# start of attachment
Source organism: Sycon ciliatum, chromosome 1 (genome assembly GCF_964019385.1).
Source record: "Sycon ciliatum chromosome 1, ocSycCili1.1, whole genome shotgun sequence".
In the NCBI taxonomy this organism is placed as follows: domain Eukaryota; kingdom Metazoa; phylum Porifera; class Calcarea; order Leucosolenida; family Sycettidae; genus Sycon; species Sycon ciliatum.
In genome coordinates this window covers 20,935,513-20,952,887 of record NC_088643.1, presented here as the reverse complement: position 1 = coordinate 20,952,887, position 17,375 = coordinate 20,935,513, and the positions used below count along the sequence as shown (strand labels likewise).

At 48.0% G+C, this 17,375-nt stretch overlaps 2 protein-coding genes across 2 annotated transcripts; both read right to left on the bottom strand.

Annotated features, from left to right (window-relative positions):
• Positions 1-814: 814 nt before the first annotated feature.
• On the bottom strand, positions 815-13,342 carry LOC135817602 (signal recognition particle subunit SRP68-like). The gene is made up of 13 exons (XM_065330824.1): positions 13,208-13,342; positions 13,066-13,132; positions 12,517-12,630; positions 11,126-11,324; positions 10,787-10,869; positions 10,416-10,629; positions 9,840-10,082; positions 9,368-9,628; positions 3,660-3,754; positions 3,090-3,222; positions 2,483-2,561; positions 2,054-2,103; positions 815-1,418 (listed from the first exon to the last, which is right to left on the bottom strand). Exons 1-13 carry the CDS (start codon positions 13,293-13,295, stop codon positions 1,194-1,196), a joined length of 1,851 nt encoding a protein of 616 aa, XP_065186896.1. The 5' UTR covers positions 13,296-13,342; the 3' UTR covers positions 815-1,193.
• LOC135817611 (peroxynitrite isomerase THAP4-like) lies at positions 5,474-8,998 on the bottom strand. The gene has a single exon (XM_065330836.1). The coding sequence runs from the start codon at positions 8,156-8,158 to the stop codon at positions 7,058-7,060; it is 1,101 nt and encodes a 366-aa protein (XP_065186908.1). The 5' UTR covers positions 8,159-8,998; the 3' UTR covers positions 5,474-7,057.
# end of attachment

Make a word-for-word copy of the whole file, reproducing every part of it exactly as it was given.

Source organism: Sycon ciliatum, chromosome 1 (genome assembly GCF_964019385.1).
Source record: "Sycon ciliatum chromosome 1, ocSycCili1.1, whole genome shotgun sequence".
In the NCBI taxonomy this organism is placed as follows: domain Eukaryota; kingdom Metazoa; phylum Porifera; class Calcarea; order Leucosolenida; family Sycettidae; genus Sycon; species Sycon ciliatum.
In genome coordinates this window covers 20,935,513-20,952,887 of record NC_088643.1, presented here as the reverse complement: position 1 = coordinate 20,952,887, position 17,375 = coordinate 20,935,513, and the positions used below count along the sequence as shown (strand labels likewise).

At 48.0% G+C, this 17,375-nt stretch overlaps 2 protein-coding genes across 2 annotated transcripts; both read right to left on the bottom strand.

Annotated features, from left to right (window-relative positions):
• Positions 1-814: 814 nt before the first annotated feature.
• On the bottom strand, positions 815-13,342 carry LOC135817602 (signal recognition particle subunit SRP68-like). The gene is made up of 13 exons (XM_065330824.1): positions 13,208-13,342; positions 13,066-13,132; positions 12,517-12,630; positions 11,126-11,324; positions 10,787-10,869; positions 10,416-10,629; positions 9,840-10,082; positions 9,368-9,628; positions 3,660-3,754; positions 3,090-3,222; positions 2,483-2,561; positions 2,054-2,103; positions 815-1,418 (listed from the first exon to the last, which is right to left on the bottom strand). Exons 1-13 carry the CDS (start codon positions 13,293-13,295, stop codon positions 1,194-1,196), a joined length of 1,851 nt encoding a protein of 616 aa, XP_065186896.1. The 5' UTR covers positions 13,296-13,342; the 3' UTR covers positions 815-1,193.
• LOC135817611 (peroxynitrite isomerase THAP4-like) lies at positions 5,474-8,998 on the bottom strand. The gene has a single exon (XM_065330836.1). The coding sequence runs from the start codon at positions 8,156-8,158 to the stop codon at positions 7,058-7,060; it is 1,101 nt and encodes a 366-aa protein (XP_065186908.1). The 5' UTR covers positions 8,159-8,998; the 3' UTR covers positions 5,474-7,057.